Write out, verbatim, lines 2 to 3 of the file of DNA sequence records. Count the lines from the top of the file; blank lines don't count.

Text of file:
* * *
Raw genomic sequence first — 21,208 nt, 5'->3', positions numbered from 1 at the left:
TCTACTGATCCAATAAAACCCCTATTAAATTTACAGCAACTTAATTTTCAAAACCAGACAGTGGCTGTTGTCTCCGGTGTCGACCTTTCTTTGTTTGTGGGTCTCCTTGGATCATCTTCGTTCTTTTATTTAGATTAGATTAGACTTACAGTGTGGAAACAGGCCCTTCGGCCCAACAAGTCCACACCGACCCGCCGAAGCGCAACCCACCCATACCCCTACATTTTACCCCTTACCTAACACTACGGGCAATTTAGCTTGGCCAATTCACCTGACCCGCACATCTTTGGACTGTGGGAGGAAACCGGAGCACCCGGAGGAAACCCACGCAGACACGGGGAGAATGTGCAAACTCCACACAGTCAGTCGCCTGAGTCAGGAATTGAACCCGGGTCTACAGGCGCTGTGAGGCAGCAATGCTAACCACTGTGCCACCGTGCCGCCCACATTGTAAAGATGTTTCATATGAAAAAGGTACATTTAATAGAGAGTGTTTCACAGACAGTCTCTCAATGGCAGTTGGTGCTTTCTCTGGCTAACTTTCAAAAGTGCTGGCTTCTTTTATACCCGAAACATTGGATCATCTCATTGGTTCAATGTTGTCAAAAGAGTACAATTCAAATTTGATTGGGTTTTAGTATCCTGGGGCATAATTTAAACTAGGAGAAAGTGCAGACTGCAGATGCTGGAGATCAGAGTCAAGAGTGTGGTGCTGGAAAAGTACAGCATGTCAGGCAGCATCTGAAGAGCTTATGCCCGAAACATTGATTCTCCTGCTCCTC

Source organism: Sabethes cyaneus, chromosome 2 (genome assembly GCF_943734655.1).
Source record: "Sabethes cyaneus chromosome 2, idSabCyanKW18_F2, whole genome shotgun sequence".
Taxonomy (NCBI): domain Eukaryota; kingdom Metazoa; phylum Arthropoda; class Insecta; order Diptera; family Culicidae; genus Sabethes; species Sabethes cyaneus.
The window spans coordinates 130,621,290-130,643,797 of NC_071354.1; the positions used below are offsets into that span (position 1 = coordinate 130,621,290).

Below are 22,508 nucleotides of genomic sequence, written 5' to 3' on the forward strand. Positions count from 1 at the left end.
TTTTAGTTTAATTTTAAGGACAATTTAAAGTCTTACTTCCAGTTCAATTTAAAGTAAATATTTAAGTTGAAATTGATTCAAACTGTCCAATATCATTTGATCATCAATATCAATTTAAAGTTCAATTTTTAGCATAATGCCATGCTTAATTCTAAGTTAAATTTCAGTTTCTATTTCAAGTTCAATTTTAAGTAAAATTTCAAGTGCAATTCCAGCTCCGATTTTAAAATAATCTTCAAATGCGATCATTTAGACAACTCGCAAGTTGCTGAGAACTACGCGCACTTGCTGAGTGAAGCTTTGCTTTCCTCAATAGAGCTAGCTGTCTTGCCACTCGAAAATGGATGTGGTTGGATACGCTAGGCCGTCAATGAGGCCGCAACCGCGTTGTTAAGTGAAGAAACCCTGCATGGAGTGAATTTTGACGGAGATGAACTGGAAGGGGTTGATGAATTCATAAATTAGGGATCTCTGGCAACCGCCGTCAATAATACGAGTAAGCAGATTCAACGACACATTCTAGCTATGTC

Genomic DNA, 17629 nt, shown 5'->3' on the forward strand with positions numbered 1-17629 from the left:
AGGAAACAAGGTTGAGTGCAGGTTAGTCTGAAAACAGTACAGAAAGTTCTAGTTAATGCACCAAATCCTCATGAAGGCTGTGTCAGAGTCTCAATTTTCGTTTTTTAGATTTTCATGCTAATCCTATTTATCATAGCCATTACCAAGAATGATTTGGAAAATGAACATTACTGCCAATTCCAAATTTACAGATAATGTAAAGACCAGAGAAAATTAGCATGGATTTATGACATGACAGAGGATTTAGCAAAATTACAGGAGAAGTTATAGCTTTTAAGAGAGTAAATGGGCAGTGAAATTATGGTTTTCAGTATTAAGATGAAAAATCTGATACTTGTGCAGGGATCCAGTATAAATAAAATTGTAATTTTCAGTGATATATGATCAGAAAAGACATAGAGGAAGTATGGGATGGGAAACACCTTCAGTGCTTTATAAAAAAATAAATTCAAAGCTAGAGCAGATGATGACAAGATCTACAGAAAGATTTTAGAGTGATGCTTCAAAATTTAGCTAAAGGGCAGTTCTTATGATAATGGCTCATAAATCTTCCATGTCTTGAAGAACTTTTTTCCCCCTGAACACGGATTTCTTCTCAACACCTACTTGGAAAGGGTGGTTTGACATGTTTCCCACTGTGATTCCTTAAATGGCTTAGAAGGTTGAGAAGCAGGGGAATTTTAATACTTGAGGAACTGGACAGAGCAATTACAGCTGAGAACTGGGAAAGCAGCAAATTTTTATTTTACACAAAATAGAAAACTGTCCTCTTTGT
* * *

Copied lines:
TCTACTGATCCAATAAAACCCCTATTAAATTTACAGCAACTTAATTTTCAAAACCAGACAGTGGCTGTTGTCTCCGGTGTCGACCTTTCTTTGTTTGTGGGTCTCCTTGGATCATCTTCGTTCTTTTATTTAGATTAGATTAGACTTACAGTGTGGAAACAGGCCCTTCGGCCCAACAAGTCCACACCGACCCGCCGAAGCGCAACCCACCCATACCCCTACATTTTACCCCTTACCTAACACTACGGGCAATTTAGCTTGGCCAATTCACCTGACCCGCACATCTTTGGACTGTGGGAGGAAACCGGAGCACCCGGAGGAAACCCACGCAGACACGGGGAGAATGTGCAAACTCCACACAGTCAGTCGCCTGAGTCAGGAATTGAACCCGGGTCTACAGGCGCTGTGAGGCAGCAATGCTAACCACTGTGCCACCGTGCCGCCCACATTGTAAAGATGTTTCATATGAAAAAGGTACATTTAATAGAGAGTGTTTCACAGACAGTCTCTCAATGGCAGTTGGTGCTTTCTCTGGCTAACTTTCAAAAGTGCTGGCTTCTTTTATACCCGAAACATTGGATCATCTCATTGGTTCAATGTTGTCAAAAGAGTACAATTCAAATTTGATTGGGTTTTAGTATCCTGGGGCATAATTTAAACTAGGAGAAAGTGCAGACTGCAGATGCTGGAGATCAGAGTCAAGAGTGTGGTGCTGGAAAAGTACAGCATGTCAGGCAGCATCTGAAGAGCTTATGCCCGAAACATTGATTCTCCTGCTCCTC

Source organism: Sabethes cyaneus, chromosome 2 (genome assembly GCF_943734655.1).